Shek O

Hordes of posing couples have picturesque Shek O singing wedding bell blues

PUBLISHED : Sunday, 18 December, 2011, 12:00am
UPDATED : Sunday, 18 December, 2011, 12:00am


Related topics

There is nothing like a good wedding, but the trend in recent years for happy couples to have their photographs taken in idyllic Shek O has worn a bit thin for some living there.

The beachside village located on the southeastern corner of Hong Kong Island has become a haven for newly-weds looking for romantic photographs. There is no law against having your picture taken from a public thoroughfare in front of someone's house if you find it attractive.

But the frequent appearance of such formally clad couples and their entourages has become too much for some. One resident who lives in a brightly coloured, orange house that couples regularly select as a photographic backdrop is beginning to tire of the perceived intrusion.

The resident, who preferred to remain anonymous, said she had nothing against the couples being photographed outside her house, but took issue with the entourages they normally brought with them.

'It's the photographers and their assistants that can cause problems,' she said. 'At times they stop traffic and can be a nuisance. If you have any pets like dogs it can be upsetting for them as well.'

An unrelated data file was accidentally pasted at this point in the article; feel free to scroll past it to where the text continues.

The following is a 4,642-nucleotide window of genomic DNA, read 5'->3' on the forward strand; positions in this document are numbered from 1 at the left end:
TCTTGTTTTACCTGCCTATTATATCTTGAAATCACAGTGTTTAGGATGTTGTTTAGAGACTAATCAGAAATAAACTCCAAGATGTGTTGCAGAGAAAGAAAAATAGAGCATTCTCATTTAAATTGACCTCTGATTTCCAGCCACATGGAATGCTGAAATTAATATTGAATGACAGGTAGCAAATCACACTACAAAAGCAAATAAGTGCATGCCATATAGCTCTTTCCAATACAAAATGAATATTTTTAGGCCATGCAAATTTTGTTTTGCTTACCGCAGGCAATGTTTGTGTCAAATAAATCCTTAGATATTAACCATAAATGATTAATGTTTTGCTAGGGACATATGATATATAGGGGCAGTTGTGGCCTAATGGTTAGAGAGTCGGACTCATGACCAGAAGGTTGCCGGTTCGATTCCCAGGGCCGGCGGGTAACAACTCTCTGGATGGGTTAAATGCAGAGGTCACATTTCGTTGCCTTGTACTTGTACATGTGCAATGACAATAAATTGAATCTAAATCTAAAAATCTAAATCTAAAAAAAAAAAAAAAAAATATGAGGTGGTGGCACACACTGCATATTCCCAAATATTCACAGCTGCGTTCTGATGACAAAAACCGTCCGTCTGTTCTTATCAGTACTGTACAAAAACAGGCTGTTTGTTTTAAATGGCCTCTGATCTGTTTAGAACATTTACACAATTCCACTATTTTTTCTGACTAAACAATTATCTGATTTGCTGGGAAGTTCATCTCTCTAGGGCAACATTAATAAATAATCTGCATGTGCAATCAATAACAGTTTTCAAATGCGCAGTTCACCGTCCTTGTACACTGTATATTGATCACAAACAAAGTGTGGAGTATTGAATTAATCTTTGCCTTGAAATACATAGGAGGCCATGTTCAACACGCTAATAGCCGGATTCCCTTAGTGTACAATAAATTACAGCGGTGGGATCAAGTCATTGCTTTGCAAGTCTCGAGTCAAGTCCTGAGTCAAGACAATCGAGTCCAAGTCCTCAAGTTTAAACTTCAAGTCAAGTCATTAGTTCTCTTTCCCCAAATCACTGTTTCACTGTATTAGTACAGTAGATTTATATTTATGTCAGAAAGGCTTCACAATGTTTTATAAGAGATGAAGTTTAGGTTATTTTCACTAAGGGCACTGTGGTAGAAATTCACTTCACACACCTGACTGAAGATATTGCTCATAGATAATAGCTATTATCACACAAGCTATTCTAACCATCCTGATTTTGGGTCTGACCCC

The resident was in the process of painting her house a different colour, but denied that this was because of all the attention it attracted from enthusiastic wedding couples.

Another resident complained about wedding couples being a nuisance, but also preferred to remain anonymous, saying: 'I came to Shek O to live a quiet life, so putting my name in the paper is not going to give me that.'

Byng Hum, who has lived in Shek O for 23 years, takes issue not with the wedding couples but the 'pseudo-models'. Such amateur models, who appear annually at Hong Kong's Book Fair promoting themselves by selling books of their pictures, also flock to Shek O to have photographs taken around town.

'They come with this herd of photographers and their assistants following them and pose all over the place for photographs,' he said. 'Most people here think it is funny and don't really pass any remarks. They're not doing any harm. The only complaint is if they leave a mess behind them after they've finished.'

The Southern District councillor for Stanley and Shek O, Chan Lee Pui-ying, said that those who had been affected by either wedding couples or pseudo-models posing for photographs outside their premises should 'consult their lawyer or visit the Office of the Privacy Commissioner for future action'.